Normally we see little of such readiness and decision-making processes on major programmes and during his career the Badger was involved in numerous post-mortems of programmes that suffered from poor Go/No-Go readiness and decision-making disciplines, especially with regard to opening up to ‘live’ operations with end users. A failed major programme activity or a failed introduction to use with end users can often be traced back to poor Go/No-Go professionalism with decisions based on poor status information, poor risk assessment, and commercial or political priorities. It is, therefore, reassuring to see that things are being done right with regard to every aspect of readiness with Hinkley Point C.

The recent opening of the Marble Arch Mound in London, however, is a different endeavour. It’s recent opening before it was ready not only led to some ribald laughter in the Badger household, but also lots of derision on social media and in the press – see here, here, and here, for example.   Westminster City Council’s ’s CEO must have felt highly embarrassed at having to apologise via a statement on the Mound’s website that it hadn’t been ready for opening to paying customers. The Badger knew little of the ‘The Mound’, a phrase that seems apt for a horror story, before the tsunami of recent coverage, and so he explored further in a more objective frame of mind.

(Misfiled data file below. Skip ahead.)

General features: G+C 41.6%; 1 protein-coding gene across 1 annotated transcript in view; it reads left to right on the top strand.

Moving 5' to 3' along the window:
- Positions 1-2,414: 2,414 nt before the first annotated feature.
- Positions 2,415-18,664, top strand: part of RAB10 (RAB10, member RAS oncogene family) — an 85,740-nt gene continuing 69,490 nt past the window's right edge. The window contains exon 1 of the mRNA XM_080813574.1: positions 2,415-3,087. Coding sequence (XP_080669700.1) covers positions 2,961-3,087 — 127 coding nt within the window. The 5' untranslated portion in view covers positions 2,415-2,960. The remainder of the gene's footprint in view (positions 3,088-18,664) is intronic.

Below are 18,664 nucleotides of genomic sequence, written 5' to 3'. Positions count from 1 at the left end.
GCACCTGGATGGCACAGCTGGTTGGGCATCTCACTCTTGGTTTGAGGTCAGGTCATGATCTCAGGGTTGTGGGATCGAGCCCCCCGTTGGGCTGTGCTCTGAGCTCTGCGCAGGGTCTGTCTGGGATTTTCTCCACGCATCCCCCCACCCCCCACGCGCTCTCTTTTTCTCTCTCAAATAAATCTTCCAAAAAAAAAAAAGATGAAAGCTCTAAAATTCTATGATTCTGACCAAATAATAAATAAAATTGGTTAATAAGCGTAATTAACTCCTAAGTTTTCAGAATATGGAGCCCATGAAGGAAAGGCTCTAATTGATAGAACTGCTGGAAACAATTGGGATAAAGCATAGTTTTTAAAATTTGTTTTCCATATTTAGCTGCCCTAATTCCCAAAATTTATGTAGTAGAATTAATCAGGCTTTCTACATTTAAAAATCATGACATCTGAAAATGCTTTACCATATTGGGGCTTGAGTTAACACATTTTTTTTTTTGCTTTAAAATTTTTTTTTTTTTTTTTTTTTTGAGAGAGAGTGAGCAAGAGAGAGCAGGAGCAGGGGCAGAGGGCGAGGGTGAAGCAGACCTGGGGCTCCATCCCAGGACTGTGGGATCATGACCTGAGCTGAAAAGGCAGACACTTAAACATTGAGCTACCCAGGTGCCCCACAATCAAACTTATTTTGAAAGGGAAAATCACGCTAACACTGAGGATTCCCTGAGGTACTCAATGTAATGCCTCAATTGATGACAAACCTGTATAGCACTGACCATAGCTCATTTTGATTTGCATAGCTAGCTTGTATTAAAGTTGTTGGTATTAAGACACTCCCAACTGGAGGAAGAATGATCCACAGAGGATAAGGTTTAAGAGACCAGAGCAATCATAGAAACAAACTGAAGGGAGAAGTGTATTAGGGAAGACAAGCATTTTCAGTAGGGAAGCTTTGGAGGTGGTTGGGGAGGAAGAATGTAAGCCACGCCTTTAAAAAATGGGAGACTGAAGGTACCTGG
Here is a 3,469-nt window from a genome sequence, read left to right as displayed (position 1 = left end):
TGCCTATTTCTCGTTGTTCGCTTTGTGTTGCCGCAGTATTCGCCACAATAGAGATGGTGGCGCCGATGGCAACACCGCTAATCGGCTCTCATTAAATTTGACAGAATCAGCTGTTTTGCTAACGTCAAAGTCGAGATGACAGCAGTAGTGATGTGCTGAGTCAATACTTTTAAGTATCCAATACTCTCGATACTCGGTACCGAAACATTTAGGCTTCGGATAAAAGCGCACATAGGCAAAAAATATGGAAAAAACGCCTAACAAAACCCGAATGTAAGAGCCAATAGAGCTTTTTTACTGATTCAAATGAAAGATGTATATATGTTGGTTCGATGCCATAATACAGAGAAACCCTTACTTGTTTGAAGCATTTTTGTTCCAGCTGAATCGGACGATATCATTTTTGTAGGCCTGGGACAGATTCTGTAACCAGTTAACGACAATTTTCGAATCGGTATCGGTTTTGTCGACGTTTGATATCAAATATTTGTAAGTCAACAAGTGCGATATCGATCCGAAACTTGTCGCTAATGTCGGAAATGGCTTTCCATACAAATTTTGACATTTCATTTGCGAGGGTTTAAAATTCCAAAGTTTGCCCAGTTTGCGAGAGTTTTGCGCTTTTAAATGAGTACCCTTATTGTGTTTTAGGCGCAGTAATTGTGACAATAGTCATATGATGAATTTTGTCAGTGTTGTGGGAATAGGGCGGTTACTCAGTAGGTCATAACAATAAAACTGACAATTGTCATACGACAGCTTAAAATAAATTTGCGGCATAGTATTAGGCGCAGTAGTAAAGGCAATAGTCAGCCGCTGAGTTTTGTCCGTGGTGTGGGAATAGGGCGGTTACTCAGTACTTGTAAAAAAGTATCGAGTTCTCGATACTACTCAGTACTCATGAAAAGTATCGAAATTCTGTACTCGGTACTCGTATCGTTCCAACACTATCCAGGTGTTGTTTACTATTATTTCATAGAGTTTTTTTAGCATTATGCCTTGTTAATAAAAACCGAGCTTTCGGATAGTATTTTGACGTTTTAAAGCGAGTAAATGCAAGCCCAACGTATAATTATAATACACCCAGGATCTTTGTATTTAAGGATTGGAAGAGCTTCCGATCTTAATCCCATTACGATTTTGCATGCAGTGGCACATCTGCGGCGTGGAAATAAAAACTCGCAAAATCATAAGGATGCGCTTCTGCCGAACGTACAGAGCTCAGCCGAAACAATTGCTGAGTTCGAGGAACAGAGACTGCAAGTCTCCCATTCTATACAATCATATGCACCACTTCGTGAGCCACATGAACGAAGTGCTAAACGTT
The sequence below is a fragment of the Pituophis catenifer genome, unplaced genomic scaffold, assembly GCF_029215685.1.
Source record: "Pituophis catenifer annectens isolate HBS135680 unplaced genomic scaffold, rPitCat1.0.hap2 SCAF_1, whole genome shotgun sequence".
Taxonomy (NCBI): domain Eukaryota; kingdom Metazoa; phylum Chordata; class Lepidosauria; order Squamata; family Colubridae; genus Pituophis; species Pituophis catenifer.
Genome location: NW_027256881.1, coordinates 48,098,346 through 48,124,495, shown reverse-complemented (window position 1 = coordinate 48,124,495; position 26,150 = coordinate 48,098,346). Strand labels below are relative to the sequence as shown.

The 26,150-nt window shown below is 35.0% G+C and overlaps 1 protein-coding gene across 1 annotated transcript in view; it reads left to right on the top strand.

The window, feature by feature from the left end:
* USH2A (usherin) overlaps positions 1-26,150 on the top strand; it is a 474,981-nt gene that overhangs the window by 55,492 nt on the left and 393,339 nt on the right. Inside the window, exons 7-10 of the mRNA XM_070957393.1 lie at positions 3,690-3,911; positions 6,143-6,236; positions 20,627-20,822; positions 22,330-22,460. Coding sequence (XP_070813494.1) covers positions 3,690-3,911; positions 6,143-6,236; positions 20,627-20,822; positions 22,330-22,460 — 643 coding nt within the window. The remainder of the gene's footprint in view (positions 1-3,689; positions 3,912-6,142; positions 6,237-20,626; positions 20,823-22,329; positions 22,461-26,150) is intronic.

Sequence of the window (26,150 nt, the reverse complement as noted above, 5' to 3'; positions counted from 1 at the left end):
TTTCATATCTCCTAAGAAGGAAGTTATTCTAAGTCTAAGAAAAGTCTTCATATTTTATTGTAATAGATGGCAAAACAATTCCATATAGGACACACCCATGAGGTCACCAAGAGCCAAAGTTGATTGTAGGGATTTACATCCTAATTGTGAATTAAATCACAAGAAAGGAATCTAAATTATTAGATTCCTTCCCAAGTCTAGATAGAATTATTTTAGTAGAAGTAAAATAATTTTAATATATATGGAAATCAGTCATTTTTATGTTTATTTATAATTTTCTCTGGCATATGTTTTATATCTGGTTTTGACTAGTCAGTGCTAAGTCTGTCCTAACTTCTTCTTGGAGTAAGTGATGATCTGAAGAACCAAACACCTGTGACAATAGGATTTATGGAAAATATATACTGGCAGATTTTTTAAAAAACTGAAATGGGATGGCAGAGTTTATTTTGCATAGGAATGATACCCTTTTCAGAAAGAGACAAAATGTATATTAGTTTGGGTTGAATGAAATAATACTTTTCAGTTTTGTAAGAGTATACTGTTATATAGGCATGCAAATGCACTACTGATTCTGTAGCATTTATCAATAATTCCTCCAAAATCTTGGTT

The motive for building the ‘The Mound’ was to get people back into the shops, theatres, and restaurants of London over the Summer, and there’s nothing wrong with that. It’s a temporary structure costing ~£2m of council taxpayers money that’s only in place until January 2022. It apparently fails to deliver what was promised.  On absorbing its history, the Badger felt that while the motive was laudable, the concept of ‘The Mound’, the way it was marketed, and its delivery were likely flawed from the outset. The Badger’s conclusion? ‘The Mound’ is a reminder that not every idea is a good one, not every delivery meets expectations, and not every decision is the right one.  It’s also a reminder of human fallibility which is, of course, something which cannot be countenanced at Hinkley Point C where everything must be perfect.   

Priorities: Space commercialisation or mankind living in equilibrium with our planet?

The Badger’s always been open-minded, but on the back of the rah-rah about billionaire’s travelling to the edge of space, G.K Chesterton’s comment ‘Don’t be so open-minded that your brains fall out’ sprang to mind. It may be a step forwards for commercial space activities but with so many problems to solve here on earth, what’s the real benefit to mankind of billionaires puffing out their chests on becoming a space tourist? In fact, what’s the benefit to mankind of space tourism and the commercialisation of space, period?  If you have the luxury of unconstrained independent philosophical thought, then you get to the answer ‘not a lot’ quite quickly. After decades open-mindedly supporting space technology that helps us understand the universe and our home planet, the Badger finds himself questioning the wisdom of the modern ‘space race’ and space commercialisation.